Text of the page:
18. Effects of Elevated Ambient Temperature on Reproductive Outcomes and Offspring Growth Depend on Exposure Time

    Directory of Open Access Journals (Sweden)

    Huda Yahia Hamid

    2012-01-01

    Full Text Available Reproductive performance has been shown to be greatly affected by changes in environmental factors, such as temperature. However, it is also crucial to identify the particular stage of pregnancy that is most adversely affected by elevated ambient temperature. The aims of this study were to determine the effect on reproductive outcomes of exposure to elevated ambient temperature during different stages of pregnancy and to determine the effect of prenatal heat stress on offspring growth. Sixty pregnant rats were used in this study. The rats were divided equally into four groups as group 1 (control, group 2 (exposed to elevated temperature following implantation, group 3 (exposed to elevated temperature during pre- and periimplantation, and group 4 (exposed to elevated temperature during pre- and periimplantation and following implantation. Groups 3 and 4 had prolonged gestation periods, reduced litter sizes, and male-biased sex ratios. Moreover, the growth patterns of group 3 and 4 pups were adversely affected by prenatal exposure to elevated temperature. The differences between group 1 and group 3 and between group 1 and group 4 were highly significant. However, no significant differences were observed between groups 1 and 2 in the gestation length, sex ratios, and growth patterns. Thus, it can be concluded that exposure to elevated ambient temperature during pre- and periimplantation has stronger adverse effects on reproductive outcomes and offspring growth than postimplantation exposure.

  19. Design of Cold-Formed Steel Screw Connections with Gypsum Sheathing at Ambient and Elevated Temperatures

    Directory of Open Access Journals (Sweden)

    Wei Chen

    2016-09-01

    Full Text Available Load-bearing cold-formed steel (CFS walls sheathed with double layers of gypsum plasterboard on both sides have demonstrated good fire resistance and attracted increasing interest for use in mid-rise CFS structures. As the main connection method, screw connections between CFS and gypsum sheathing play an important role in both the structural design and fire resistance of this wall system. However, studies on the mechanical behavior of screw connections with double-layer gypsum sheathing are still limited. In this study, 200 monotonic tests of screw connections with single- or double-layer gypsum sheathing at both ambient and elevated temperatures were conducted. The failure of screw connections with double-layer gypsum sheathing in shear was different from that of single-layer gypsum sheathing connections at ambient temperature, and it could be described as the breaking of the loaded sheathing edge combined with significant screw tilting and the loaded sheathing edge flexing fracture. However, the screw tilting and flexing fracture of the loaded sheathing edge gradually disappear at elevated temperatures. In addition, the influence of the loaded edge distance, double-layer sheathing and elevated temperatures is discussed in detail with clear conclusions. A unified design formula for the shear strength of screw connections with gypsum sheathing is proposed for ambient and elevated temperatures with adequate accuracy. A simplified load–displacement model with the post-peak branch is developed to evaluate the load–displacement response of screw connections with gypsum sheathing at ambient and elevated temperatures.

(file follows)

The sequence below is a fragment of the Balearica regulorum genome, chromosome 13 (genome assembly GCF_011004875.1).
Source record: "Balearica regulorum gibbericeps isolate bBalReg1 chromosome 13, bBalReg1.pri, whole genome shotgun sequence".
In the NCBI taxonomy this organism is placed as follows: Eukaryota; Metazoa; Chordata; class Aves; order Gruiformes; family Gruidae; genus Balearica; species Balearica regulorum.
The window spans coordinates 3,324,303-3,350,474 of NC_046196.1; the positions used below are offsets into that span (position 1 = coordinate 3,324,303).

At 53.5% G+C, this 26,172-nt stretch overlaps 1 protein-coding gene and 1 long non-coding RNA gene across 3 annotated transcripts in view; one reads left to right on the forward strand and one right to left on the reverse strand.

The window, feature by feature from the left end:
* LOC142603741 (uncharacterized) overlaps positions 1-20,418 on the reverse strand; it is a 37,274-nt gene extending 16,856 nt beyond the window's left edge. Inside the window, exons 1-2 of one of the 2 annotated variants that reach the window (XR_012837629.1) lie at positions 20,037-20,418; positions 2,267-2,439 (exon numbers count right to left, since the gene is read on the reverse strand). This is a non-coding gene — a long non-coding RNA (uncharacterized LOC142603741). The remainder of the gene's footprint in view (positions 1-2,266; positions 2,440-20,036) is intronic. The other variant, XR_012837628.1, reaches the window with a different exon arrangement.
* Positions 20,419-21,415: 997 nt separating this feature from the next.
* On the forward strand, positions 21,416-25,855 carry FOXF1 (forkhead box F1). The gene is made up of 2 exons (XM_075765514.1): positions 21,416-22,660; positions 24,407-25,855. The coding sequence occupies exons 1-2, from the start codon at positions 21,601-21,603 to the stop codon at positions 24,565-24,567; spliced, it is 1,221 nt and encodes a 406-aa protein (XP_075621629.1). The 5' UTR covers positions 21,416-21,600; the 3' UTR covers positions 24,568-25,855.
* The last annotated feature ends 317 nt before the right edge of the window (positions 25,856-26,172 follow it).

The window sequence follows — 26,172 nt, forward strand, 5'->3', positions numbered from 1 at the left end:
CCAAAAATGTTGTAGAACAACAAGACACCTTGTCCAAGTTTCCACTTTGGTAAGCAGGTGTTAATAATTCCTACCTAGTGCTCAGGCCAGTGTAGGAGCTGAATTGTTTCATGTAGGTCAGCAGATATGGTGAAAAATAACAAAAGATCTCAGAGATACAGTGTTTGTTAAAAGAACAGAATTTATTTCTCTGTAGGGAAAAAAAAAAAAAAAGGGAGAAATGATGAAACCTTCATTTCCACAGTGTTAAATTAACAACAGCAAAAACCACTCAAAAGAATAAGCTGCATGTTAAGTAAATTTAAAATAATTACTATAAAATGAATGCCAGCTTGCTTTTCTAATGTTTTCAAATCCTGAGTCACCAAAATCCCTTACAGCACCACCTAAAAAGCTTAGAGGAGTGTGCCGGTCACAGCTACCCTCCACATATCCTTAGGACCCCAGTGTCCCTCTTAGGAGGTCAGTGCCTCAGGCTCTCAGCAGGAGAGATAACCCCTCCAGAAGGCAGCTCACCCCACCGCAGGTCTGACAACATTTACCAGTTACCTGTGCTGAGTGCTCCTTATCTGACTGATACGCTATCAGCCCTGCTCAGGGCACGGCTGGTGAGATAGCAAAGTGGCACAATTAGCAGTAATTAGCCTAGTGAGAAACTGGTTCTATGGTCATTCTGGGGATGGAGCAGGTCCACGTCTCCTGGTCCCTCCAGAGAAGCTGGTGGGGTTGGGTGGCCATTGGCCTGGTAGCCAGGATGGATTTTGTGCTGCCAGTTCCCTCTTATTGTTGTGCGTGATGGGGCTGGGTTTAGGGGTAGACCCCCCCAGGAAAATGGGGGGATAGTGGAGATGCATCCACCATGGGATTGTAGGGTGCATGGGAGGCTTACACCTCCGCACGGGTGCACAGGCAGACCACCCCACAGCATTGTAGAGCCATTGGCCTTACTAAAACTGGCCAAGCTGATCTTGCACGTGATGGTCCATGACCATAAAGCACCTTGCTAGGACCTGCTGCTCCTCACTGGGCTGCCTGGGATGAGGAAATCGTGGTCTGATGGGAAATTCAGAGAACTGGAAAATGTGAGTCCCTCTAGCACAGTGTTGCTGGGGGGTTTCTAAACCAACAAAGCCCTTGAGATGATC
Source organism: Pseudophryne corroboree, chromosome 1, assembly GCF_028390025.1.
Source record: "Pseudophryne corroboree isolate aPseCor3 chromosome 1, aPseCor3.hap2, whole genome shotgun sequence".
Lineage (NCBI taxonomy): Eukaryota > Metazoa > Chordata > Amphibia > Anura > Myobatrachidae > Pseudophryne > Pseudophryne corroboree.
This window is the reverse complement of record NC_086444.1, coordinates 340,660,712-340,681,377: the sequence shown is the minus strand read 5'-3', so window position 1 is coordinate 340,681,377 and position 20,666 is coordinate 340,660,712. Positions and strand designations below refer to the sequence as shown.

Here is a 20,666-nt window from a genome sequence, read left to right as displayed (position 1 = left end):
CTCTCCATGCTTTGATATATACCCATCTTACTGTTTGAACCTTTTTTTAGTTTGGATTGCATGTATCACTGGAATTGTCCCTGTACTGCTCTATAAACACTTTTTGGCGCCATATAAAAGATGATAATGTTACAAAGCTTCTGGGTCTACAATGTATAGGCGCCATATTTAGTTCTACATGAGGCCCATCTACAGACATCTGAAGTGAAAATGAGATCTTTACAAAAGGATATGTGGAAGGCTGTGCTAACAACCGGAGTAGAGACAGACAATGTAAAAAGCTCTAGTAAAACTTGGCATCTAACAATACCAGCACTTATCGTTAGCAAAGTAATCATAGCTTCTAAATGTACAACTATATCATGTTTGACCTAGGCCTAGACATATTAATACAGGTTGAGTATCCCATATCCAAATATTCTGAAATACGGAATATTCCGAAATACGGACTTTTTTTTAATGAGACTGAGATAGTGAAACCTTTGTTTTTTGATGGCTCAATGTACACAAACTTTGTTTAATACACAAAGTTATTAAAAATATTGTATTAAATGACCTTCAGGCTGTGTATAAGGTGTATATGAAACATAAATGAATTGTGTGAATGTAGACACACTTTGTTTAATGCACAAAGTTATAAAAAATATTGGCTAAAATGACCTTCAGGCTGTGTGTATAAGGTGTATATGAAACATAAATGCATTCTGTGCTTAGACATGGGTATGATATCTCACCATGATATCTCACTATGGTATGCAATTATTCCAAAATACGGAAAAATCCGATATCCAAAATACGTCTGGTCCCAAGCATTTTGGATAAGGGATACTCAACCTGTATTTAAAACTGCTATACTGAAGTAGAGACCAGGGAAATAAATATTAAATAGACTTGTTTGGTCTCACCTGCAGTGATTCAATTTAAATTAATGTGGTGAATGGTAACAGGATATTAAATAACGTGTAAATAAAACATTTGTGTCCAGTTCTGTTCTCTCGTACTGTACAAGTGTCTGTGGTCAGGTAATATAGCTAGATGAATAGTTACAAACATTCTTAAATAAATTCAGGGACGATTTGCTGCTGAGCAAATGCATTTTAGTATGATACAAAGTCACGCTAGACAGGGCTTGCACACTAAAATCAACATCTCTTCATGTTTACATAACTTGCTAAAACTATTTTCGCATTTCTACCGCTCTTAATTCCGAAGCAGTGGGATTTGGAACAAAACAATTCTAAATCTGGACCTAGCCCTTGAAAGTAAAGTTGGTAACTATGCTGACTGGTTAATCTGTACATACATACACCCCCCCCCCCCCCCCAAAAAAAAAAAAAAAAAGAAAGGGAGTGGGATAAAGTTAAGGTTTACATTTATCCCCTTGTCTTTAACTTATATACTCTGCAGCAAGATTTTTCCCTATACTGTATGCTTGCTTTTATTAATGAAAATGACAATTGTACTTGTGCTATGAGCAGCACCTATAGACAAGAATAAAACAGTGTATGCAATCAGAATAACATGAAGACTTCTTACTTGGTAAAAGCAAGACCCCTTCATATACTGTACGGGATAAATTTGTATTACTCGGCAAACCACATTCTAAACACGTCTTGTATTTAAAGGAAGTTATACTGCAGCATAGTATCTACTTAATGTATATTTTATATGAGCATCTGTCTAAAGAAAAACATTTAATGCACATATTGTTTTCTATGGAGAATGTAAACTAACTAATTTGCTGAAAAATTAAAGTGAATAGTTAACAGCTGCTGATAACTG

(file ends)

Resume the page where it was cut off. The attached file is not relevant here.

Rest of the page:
20. CO/sub 2/ carbon cycle and climate interactions

    Energy Technology Data Exchange (ETDEWEB)

    Grassl, H; Maier-Reimer, E; Degens, E T; Kempe, S; Spitzy, A

    1984-03-01

    Past and expected emissions of anthropogenic CO/sub 2/ stimulate carbon cycle and climate research. Prognoses of future CO/sub 2/ levels depend on energy scenarios and on the reaction of the biosphere and hydrosphere to elevated atmospheric CO/sub 2/ concentrations. The reaction of the reservoirs vegetation, freshwater and oceans to disturbances of the carbon cycle is reviewed. For the oceans first results of a simple carbon cycle model implanted in a three-dimensional general circulation model are presented. This model allows experiments not possible with previous box models.

  1. A Database of Herbaceous Vegetation Responses to Elevated Atmospheric CO{sub 2}

    Energy Technology Data Exchange (ETDEWEB)

    Jones, M.H.

    1999-11-24

    To perform a statistically rigorous meta-analysis of research results on the response by herbaceous vegetation to increased atmospheric CO{sub 2} levels, a multiparameter database of responses was compiled from the published literature. Seventy-eight independent CO{sub 2}-enrichment studies, covering 53 species and 26 response parameters, reported mean response, sample size, and variance of the response (either as standard deviation or standard error). An additional 43 studies, covering 25 species and 6 response parameters, did not report variances. This numeric data package accompanies the Carbon Dioxide Information Analysis Center's (CDIAC's) NDP-072, which provides similar information for woody vegetation. This numeric data package contains a 30-field data set of CO{sub 2}-exposure experiment responses by herbaceous plants (as both a flat ASCII file and a spreadsheet file), files listing the references to the CO{sub 2}-exposure experiments and specific comments relevant to the data in the data sets, and this documentation file (which includes SAS{reg_sign} and Fortran codes to read the ASCII data file). The data files and this documentation are available without charge on a variety of media and via the Internet from CDIAC.

  2. Thermodynamic analysis of transcritical CO{sub 2} booster refrigeration systems in supermarket